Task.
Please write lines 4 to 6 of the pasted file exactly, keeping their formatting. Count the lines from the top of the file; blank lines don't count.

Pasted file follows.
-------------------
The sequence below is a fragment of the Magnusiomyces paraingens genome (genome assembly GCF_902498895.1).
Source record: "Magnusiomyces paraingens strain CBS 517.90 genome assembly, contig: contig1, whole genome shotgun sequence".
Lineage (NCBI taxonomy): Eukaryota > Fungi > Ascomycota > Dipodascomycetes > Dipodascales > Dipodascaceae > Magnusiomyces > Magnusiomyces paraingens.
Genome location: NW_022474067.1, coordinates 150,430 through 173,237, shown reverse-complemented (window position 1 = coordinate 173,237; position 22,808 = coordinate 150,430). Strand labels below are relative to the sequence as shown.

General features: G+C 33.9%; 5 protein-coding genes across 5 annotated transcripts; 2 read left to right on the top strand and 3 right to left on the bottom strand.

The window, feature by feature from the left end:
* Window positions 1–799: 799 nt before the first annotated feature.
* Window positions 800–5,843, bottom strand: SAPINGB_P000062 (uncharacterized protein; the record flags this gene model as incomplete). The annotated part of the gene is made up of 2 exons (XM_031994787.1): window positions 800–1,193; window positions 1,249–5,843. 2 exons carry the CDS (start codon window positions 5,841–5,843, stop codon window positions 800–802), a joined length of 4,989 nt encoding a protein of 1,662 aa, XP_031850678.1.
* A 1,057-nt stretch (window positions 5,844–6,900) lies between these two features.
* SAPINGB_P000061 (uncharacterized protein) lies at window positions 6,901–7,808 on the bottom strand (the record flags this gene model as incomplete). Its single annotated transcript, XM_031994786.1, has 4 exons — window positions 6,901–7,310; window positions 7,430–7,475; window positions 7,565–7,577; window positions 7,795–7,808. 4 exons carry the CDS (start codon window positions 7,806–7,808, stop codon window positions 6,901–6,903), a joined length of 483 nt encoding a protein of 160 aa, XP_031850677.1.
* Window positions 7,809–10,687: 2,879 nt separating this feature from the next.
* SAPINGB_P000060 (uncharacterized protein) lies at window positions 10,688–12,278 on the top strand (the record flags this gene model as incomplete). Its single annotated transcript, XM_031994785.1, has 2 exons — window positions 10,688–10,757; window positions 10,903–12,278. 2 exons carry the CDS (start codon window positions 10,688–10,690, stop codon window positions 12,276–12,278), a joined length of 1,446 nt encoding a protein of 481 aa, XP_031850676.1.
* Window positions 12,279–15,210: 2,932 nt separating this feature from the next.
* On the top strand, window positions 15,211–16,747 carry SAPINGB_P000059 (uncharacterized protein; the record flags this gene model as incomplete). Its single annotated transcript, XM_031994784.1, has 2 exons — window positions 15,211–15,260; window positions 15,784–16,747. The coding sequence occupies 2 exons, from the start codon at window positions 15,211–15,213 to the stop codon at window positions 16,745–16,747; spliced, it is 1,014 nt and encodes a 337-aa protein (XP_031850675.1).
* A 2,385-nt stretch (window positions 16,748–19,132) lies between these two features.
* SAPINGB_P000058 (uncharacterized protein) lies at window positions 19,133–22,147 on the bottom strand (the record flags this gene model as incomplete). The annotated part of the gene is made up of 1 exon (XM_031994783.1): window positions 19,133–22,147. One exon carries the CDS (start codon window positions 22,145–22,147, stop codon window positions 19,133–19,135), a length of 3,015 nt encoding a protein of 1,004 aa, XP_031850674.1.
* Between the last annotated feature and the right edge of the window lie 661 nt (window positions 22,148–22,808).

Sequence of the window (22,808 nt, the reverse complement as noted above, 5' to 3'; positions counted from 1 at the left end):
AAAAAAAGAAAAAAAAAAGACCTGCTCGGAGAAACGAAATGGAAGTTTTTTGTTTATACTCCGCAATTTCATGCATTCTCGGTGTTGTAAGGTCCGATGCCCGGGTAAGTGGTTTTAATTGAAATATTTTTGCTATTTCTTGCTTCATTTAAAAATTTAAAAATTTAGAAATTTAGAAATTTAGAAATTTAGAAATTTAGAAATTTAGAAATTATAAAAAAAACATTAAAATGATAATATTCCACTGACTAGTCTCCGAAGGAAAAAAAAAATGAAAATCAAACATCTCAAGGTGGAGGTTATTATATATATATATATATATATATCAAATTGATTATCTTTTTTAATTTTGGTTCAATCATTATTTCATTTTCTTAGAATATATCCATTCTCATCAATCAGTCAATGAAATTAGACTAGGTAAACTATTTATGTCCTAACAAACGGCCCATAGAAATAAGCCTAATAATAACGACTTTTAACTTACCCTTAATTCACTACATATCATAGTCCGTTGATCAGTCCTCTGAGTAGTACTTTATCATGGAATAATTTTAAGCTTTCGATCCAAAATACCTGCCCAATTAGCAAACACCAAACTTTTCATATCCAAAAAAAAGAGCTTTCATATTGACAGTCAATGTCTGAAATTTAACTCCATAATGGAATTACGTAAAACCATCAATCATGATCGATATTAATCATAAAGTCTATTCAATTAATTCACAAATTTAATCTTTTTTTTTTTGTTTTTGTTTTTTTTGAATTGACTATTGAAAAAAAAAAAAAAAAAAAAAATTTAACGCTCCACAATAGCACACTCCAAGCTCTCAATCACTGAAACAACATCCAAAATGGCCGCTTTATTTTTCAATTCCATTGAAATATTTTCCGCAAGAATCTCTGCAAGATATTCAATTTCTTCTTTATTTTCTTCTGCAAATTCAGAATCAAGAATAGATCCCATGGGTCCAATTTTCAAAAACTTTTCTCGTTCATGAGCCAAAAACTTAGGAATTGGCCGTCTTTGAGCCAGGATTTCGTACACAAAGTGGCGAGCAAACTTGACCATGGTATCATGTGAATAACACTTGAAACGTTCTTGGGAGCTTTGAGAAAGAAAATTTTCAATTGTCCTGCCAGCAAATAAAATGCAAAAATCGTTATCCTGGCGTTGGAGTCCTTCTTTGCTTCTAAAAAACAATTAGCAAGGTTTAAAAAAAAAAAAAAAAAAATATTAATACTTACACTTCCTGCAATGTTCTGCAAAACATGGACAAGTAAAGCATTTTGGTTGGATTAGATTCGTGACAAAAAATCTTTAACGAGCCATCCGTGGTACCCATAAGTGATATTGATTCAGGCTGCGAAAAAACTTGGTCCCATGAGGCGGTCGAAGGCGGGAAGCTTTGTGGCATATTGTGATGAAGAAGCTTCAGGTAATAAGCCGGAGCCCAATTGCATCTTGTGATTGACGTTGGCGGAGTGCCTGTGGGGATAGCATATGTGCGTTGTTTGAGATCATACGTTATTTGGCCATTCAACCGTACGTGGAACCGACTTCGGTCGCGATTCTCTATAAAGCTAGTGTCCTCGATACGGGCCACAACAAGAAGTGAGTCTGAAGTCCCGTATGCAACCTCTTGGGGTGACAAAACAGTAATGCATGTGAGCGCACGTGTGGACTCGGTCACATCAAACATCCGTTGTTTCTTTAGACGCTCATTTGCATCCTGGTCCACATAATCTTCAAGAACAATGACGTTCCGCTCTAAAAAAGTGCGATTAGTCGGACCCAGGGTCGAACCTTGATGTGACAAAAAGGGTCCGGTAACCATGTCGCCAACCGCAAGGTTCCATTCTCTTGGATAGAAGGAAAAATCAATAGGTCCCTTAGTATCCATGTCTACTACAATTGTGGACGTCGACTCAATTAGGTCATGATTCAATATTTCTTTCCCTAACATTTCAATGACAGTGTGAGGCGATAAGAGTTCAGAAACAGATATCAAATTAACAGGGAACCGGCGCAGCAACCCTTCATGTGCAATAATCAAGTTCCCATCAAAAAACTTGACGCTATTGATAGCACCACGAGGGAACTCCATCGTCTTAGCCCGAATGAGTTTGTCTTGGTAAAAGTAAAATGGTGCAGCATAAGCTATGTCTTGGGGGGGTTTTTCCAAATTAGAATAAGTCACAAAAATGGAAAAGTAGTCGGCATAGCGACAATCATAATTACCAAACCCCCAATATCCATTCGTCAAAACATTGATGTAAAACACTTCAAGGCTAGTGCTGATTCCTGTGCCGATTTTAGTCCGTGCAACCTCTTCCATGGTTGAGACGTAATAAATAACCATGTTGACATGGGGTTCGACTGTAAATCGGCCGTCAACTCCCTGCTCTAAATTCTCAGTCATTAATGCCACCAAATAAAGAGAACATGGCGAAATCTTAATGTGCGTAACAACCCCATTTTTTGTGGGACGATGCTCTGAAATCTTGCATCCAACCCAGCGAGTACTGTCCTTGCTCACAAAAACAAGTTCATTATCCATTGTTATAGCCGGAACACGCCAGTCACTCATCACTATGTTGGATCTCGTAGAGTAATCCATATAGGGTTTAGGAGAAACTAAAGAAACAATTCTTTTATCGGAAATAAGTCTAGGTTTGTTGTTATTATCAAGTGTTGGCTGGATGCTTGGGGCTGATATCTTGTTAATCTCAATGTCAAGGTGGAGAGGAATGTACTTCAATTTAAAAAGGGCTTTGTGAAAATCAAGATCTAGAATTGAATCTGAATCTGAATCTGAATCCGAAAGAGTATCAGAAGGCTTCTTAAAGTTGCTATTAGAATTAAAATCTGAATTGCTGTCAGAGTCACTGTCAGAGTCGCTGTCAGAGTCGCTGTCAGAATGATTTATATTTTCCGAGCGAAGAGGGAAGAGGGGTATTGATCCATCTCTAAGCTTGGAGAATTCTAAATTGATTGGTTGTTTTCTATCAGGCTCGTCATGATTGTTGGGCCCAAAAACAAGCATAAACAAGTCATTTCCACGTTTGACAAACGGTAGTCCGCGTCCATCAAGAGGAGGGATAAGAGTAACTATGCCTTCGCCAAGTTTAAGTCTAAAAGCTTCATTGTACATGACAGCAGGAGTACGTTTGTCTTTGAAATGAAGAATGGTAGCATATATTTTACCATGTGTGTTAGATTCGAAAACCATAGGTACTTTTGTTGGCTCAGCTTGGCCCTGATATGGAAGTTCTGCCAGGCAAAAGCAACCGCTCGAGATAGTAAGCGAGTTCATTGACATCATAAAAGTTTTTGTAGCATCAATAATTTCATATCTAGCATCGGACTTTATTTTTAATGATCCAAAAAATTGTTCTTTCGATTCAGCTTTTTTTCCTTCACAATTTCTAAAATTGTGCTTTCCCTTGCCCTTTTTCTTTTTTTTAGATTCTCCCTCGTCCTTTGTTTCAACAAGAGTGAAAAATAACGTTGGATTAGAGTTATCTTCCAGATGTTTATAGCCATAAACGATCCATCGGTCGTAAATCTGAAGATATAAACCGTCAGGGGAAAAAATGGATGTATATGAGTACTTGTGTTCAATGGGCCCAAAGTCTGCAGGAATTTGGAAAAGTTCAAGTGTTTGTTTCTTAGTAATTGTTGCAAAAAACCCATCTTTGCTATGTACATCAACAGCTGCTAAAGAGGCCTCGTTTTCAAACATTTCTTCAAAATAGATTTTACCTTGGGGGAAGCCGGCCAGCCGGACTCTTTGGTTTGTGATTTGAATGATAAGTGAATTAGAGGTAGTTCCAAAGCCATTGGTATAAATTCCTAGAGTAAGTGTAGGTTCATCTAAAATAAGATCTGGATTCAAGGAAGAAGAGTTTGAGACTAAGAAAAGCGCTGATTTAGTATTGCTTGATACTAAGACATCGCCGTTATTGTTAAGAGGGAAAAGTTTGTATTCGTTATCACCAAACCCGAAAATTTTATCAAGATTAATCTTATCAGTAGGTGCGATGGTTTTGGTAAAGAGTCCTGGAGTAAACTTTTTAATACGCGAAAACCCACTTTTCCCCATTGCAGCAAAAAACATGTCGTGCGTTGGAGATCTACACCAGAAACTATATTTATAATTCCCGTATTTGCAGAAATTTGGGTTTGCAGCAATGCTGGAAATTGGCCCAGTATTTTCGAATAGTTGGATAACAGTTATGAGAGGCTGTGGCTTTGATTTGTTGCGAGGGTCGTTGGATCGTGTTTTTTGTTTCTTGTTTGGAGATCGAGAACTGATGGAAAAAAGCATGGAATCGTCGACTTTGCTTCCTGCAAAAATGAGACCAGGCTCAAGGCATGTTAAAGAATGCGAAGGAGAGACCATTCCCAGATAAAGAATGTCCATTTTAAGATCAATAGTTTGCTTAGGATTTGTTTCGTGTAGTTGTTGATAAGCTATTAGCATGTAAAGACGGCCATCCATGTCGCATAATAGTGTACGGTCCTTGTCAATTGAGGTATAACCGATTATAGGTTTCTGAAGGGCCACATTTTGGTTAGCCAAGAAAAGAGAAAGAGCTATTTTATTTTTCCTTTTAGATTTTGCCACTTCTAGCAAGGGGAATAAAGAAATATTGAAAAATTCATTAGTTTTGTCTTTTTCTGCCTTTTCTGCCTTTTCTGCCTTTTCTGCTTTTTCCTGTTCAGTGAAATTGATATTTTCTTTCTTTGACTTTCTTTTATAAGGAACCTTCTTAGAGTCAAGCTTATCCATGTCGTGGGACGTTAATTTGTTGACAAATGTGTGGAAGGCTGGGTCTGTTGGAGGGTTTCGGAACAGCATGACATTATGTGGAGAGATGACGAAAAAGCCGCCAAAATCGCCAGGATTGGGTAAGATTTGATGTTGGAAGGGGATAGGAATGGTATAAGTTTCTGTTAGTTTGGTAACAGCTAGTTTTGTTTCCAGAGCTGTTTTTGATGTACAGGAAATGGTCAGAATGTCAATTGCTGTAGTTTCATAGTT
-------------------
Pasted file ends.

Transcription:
Genome location: NW_022474067.1, coordinates 150,430 through 173,237, shown reverse-complemented (window position 1 = coordinate 173,237; position 22,808 = coordinate 150,430). Strand labels below are relative to the sequence as shown.

General features: G+C 33.9%; 5 protein-coding genes across 5 annotated transcripts; 2 read left to right on the top strand and 3 right to left on the bottom strand.

The window, feature by feature from the left end: